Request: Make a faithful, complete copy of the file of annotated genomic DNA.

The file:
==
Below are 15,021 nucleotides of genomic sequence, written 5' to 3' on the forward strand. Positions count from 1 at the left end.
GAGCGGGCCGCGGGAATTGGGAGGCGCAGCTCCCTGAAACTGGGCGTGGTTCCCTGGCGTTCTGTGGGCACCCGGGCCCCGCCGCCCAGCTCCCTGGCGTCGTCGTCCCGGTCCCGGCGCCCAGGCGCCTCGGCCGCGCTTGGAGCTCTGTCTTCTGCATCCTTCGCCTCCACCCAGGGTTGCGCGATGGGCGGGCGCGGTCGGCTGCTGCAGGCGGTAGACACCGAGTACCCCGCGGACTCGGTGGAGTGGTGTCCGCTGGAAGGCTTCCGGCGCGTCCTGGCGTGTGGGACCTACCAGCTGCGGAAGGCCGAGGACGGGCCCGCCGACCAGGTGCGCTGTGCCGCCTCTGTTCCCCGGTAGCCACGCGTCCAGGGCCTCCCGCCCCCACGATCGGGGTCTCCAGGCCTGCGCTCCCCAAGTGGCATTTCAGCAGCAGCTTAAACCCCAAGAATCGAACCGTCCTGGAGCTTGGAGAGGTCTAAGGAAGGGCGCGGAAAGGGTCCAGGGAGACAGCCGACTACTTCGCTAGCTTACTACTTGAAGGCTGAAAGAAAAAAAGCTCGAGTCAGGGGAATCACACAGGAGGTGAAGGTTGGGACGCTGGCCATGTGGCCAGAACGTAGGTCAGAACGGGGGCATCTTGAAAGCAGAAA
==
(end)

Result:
Below are 15,021 nucleotides of genomic sequence, written 5' to 3' on the forward strand. Positions count from 1 at the left end.
GAGCGGGCCGCGGGAATTGGGAGGCGCAGCTCCCTGAAACTGGGCGTGGTTCCCTGGCGTTCTGTGGGCACCCGGGCCCCGCCGCCCAGCTCCCTGGCGTCGTCGTCCCGGTCCCGGCGCCCAGGCGCCTCGGCCGCGCTTGGAGCTCTGTCTTCTGCATCCTTCGCCTCCACCCAGGGTTGCGCGATGGGCGGGCGCGGTCGGCTGCTGCAGGCGGTAGACACCGAGTACCCCGCGGACTCGGTGGAGTGGTGTCCGCTGGAAGGCTTCCGGCGCGTCCTGGCGTGTGGGACCTACCAGCTGCGGAAGGCCGAGGACGGGCCCGCCGACCAGGTGCGCTGTGCCGCCTCTGTTCCCCGGTAGCCACGCGTCCAGGGCCTCCCGCCCCCACGATCGGGGTCTCCAGGCCTGCGCTCCCCAAGTGGCATTTCAGCAGCAGCTTAAACCCCAAGAATCGAACCGTCCTGGAGCTTGGAGAGGTCTAAGGAAGGGCGCGGAAAGGGTCCAGGGAGACAGCCGACTACTTCGCTAGCTTACTACTTGAAGGCTGAAAGAAAAAAAGCTCGAGTCAGGGGAATCACACAGGAGGTGAAGGTTGGGACGCTGGCCATGTGGCCAGAACGTAGGTCAGAACGGGGGCATCTTGAAAGCAGAAA